And BRT, when you get right down to it, is just a BUS, not rapid transit.

  4. Daron says:

    Let’s be clear, my family lives out of town. I live in South Korea. I use real BRT daily.

    When I move back, I’ll probably live downtown again. I do not drive, now will I ever.

    BRT can be very close to rapid transit, look at the successful models out there. It requires bus stops that are accessible and useful though. BRT is useful because many different buses can run along parts of the route. Like the new york subway trains that run to several destinations. BRT should go along a wide street, but not an interstate. Grand and Kingshighway are good. Tucker, Broadway, Market, many streets are wide enough.

  5. Jimmy Z says:

    In those immortal words, “SHOW ME THE MONEY!” A plan without the resources to implement it looks really good sitting on a shelf! Yeah, I know it’s a chicken-or-egg challenge, you can’t do either one independently (budget or infrastructure), so hopefully funding will be found for all these good ideas.

    My two big concerns with the plan are its biggest weaknesses – the failure to dream big and the failure to address suburb-to-suburb transit needs. Light rail is a big investment, but it doesn’t last forever. In twenty years, we’re going to have to start thinking about the non-glamorous issue of replacing our current rolling stock, and given the present financing dynamic, it could likely boil down to picking between expansion or replacement. Plus, “getting” a light rail line is a great incentive for voters to approve higher tax rates – when only one corridor is planned, three-quarters of your constituents have no reason to say yes.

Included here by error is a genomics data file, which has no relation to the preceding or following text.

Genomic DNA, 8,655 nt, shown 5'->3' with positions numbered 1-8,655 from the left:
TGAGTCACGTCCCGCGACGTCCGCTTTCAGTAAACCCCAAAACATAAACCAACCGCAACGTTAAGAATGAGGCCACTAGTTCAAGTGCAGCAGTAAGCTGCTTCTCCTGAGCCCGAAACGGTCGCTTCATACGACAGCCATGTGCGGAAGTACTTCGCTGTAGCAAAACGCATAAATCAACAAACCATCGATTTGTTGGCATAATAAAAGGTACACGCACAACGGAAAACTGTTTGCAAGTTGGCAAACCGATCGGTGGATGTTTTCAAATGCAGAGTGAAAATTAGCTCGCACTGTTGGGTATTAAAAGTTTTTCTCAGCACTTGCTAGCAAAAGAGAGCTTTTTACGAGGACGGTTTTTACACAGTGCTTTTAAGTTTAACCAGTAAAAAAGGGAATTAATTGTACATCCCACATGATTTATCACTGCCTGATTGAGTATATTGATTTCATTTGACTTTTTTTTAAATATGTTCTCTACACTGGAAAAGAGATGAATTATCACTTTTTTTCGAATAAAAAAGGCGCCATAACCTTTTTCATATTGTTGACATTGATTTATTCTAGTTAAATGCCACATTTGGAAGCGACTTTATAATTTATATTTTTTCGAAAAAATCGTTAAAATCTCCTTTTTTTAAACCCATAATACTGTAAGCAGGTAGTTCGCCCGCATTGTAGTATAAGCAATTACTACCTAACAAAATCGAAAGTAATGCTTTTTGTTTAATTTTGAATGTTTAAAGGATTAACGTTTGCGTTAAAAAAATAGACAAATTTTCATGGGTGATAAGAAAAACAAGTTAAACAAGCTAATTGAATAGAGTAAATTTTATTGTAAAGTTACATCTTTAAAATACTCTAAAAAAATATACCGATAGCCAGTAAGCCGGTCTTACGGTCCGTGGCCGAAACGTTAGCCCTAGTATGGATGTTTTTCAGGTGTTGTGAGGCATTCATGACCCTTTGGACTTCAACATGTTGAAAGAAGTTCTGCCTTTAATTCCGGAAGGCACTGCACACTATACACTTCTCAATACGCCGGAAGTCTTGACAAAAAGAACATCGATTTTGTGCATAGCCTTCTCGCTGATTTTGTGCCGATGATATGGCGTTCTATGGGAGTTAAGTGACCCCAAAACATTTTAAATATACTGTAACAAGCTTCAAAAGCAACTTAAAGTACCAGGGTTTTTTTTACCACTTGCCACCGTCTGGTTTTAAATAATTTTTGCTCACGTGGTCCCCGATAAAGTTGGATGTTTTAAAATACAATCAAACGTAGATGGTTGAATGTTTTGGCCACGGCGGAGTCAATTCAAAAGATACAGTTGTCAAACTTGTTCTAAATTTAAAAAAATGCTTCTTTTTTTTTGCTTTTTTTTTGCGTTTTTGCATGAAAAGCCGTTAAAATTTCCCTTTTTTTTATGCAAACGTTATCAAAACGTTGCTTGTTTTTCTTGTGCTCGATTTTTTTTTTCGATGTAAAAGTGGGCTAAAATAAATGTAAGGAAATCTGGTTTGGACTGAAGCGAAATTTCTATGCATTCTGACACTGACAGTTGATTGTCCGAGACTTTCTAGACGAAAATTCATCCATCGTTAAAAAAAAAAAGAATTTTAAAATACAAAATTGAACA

As a region, an ever-increasing number of trips are, and will continue to be, from one suburb to another, bypassing downtown St. Louis (or Clayton) completely. This plan continues to focus on downtown St. Louis as the hub of a multi-spoke system. For an ever-increasing number of residents, this makes Metro evermore irrelevent for their transportation needs. Yes, this is based in both politics and land planning policies, but it’s also another chicken-or-egg challenge – if Alton, Arnold, Black Jack, Cottleville or Creve Coeur has absolutely no hope of ever seeing viable public transit (other than one or two local bus routes), then guess what, they’re going to plan and build for an autocentric world, and they’re not going to be willing to support a public transit tax.

    Finally, @RTBones – Park-and-ride lots are a great solution to that “last-mile” challenge that many low-density suburban areas present. They don’t keep SOV’s off the roads completely, but they do keep them a lot closer to home. What happens is that the park-and-ride lots become virtual parking for higher-density areas (like downtown St. Louis or Clayton), areas that have ground costs and congestion that are high/bad enough to make transit an attractive alternative. And whether the connection is by rail or BRT really isn’t all that important – the real challenge/benefit is to get people out of their single-occupant vehicles for the bulk of their trip.